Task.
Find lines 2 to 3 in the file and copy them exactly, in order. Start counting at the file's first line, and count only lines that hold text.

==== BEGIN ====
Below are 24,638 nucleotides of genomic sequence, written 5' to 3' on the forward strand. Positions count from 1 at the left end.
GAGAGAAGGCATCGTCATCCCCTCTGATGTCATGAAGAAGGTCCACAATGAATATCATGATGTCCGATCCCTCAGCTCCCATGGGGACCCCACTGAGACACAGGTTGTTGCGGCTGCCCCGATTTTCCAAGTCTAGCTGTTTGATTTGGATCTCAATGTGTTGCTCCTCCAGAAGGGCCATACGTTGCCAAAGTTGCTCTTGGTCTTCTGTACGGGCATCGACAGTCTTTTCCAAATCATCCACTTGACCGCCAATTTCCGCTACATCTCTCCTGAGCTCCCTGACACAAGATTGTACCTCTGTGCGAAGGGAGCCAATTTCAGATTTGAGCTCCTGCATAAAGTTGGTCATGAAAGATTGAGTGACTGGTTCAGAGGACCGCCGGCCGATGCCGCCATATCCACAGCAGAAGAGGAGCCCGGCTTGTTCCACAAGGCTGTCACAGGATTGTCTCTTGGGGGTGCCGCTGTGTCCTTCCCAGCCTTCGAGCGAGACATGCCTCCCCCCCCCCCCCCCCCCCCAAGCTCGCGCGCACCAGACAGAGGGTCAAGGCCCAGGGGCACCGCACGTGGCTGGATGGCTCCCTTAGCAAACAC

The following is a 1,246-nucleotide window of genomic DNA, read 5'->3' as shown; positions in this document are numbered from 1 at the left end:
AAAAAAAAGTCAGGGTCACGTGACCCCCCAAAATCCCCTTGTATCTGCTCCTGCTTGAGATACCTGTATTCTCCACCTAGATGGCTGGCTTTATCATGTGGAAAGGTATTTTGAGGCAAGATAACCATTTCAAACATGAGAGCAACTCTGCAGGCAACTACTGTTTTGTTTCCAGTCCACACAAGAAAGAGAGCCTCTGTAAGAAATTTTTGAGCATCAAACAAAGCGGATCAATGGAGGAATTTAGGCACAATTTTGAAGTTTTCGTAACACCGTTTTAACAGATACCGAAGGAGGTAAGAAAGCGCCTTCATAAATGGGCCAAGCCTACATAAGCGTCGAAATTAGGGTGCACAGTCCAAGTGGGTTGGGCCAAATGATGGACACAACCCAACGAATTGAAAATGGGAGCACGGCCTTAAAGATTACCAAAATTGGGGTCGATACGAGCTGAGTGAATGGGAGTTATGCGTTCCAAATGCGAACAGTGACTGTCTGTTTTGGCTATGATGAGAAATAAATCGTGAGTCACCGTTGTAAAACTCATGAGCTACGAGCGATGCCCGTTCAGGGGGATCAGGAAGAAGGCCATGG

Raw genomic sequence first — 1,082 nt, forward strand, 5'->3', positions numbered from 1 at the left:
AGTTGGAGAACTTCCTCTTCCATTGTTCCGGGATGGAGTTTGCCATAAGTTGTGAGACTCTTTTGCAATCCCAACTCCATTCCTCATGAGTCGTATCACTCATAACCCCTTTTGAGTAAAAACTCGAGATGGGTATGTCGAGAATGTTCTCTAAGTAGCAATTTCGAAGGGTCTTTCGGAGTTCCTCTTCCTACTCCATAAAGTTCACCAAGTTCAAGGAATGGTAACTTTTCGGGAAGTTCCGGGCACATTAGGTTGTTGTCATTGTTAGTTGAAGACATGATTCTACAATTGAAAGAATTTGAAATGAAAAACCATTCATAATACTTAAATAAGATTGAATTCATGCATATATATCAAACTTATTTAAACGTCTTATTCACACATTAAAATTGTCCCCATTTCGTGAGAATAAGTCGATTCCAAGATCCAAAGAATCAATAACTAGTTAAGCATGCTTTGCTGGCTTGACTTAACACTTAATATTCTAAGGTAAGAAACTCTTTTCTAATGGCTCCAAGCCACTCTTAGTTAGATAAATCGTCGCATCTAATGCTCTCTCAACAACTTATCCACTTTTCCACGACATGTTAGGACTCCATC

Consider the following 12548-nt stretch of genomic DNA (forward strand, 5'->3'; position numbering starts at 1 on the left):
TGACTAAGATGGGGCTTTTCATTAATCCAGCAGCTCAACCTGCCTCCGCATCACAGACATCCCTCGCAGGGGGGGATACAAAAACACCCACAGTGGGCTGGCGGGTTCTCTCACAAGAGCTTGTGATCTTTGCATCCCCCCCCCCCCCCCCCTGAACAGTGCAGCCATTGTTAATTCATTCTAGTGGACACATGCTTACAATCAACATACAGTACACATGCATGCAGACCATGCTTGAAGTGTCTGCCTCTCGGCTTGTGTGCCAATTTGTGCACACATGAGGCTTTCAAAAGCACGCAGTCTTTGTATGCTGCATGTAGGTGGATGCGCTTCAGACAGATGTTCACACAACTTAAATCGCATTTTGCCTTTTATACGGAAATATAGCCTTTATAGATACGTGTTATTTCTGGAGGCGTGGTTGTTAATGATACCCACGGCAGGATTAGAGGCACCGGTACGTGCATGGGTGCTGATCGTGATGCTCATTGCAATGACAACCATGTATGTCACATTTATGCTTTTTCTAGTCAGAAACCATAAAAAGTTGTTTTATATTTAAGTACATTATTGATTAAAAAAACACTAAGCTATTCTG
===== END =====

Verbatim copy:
GAGAGAAGGCATCGTCATCCCCTCTGATGTCATGAAGAAGGTCCACAATGAATATCATGATGTCCGATCCCTCAGCTCCCATGGGGACCCCACTGAGACACAGGTTGTTGCGGCTGCCCCGATTTTCCAAGTCTAGCTGTTTGATTTGGATCTCAATGTGTTGCTCCTCCAGAAGGGCCATACGTTGCCAAAGTTGCTCTTGGTCTTCTGTACGGGCATCGACAGTCTTTTCCAAATCATCCACTTGACCGCCAATTTCCGCTACATCTCTCCTGAGCTCCCTGACACAAGATTGTACCTCTGTGCGAAGGGAGCCAATTTCAGATTTGAGCTCCTGCATAAAGTTGGTCATGAAAGATTGAGTGACTGGTTCAGAGGACCGCCGGCCGATGCCGCCATATCCACAGCAGAAGAGGAGCCCGGCTTGTTCCACAAGGCTGTCACAGGATTGTCTCTTGGGGGTGCCGCTGTGTCCTTCCCAGCCTTCGAGCGAGACATGCCTCCCCCCCCCCCCCCCCCCCCAAGCTCGCGCGCACCAGACAGAGGGTCAAGGCCCAGGGGCACCGCACGTGGCTGGATGGCTCCCTTAGCAAACAC

The following is a 1,246-nucleotide window of genomic DNA, read 5'->3' as shown; positions in this document are numbered from 1 at the left end: